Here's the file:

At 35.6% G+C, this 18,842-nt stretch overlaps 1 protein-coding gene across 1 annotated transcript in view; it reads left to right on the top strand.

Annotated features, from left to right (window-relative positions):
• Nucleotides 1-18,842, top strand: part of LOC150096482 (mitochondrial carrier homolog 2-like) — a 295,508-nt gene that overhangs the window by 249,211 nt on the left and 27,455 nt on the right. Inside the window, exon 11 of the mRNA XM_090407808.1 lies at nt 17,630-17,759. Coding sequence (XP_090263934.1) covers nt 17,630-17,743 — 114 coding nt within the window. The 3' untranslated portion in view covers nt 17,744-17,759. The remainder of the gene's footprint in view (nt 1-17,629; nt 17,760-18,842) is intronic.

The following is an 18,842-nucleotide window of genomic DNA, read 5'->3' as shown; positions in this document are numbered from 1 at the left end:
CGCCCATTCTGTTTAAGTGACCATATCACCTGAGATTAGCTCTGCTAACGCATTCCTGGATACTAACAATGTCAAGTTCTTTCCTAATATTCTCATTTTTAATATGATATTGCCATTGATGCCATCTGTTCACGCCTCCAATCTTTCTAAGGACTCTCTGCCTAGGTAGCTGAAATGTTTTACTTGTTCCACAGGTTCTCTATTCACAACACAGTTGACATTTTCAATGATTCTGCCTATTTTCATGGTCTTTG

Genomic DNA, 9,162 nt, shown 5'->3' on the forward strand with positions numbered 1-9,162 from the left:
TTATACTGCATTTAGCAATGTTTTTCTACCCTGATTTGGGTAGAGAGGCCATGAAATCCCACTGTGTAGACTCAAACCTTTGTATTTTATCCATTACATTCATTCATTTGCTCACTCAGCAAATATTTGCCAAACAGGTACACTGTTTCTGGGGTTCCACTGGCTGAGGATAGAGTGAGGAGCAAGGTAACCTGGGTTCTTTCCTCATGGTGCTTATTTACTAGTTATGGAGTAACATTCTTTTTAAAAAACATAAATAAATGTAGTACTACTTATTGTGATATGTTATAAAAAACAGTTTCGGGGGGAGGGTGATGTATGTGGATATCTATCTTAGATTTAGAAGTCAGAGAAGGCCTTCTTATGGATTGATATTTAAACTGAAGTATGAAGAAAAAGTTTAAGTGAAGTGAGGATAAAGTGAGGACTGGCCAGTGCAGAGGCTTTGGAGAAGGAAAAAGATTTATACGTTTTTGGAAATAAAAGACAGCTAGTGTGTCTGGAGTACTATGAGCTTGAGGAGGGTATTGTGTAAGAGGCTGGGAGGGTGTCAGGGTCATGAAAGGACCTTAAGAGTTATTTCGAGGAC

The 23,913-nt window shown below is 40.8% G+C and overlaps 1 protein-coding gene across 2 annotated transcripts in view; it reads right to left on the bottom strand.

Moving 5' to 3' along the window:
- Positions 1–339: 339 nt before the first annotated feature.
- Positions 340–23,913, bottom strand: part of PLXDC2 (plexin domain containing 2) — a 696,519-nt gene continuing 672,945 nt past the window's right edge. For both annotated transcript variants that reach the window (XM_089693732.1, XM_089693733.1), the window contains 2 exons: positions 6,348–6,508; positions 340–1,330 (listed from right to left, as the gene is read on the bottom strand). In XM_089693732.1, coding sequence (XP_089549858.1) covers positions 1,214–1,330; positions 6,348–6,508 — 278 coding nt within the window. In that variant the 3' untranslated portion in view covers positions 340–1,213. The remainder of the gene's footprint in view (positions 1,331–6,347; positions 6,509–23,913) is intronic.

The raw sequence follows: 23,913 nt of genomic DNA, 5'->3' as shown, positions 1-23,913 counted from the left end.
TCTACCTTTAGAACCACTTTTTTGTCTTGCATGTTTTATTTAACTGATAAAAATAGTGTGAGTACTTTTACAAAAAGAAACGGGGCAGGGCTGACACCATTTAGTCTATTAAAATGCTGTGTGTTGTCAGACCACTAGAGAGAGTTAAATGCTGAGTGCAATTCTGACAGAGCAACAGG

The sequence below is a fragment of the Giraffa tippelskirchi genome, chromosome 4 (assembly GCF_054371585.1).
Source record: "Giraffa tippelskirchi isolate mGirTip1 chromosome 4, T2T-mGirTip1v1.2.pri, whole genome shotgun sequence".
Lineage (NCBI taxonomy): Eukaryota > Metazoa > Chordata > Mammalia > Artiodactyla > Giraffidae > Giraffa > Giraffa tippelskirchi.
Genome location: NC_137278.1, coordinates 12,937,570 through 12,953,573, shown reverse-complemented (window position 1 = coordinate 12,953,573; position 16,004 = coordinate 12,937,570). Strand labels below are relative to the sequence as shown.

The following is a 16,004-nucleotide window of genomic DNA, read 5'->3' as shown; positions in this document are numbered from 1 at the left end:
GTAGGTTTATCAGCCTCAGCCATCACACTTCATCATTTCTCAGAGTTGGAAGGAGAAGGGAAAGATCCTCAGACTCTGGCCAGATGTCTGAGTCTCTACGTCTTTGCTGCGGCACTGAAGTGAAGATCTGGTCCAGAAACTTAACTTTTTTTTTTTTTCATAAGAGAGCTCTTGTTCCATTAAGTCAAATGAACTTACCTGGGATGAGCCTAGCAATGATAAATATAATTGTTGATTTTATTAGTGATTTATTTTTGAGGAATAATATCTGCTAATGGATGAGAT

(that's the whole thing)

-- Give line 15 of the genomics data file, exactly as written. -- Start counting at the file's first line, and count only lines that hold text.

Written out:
Source record: "Giraffa tippelskirchi isolate mGirTip1 chromosome 4, T2T-mGirTip1v1.2.pri, whole genome shotgun sequence".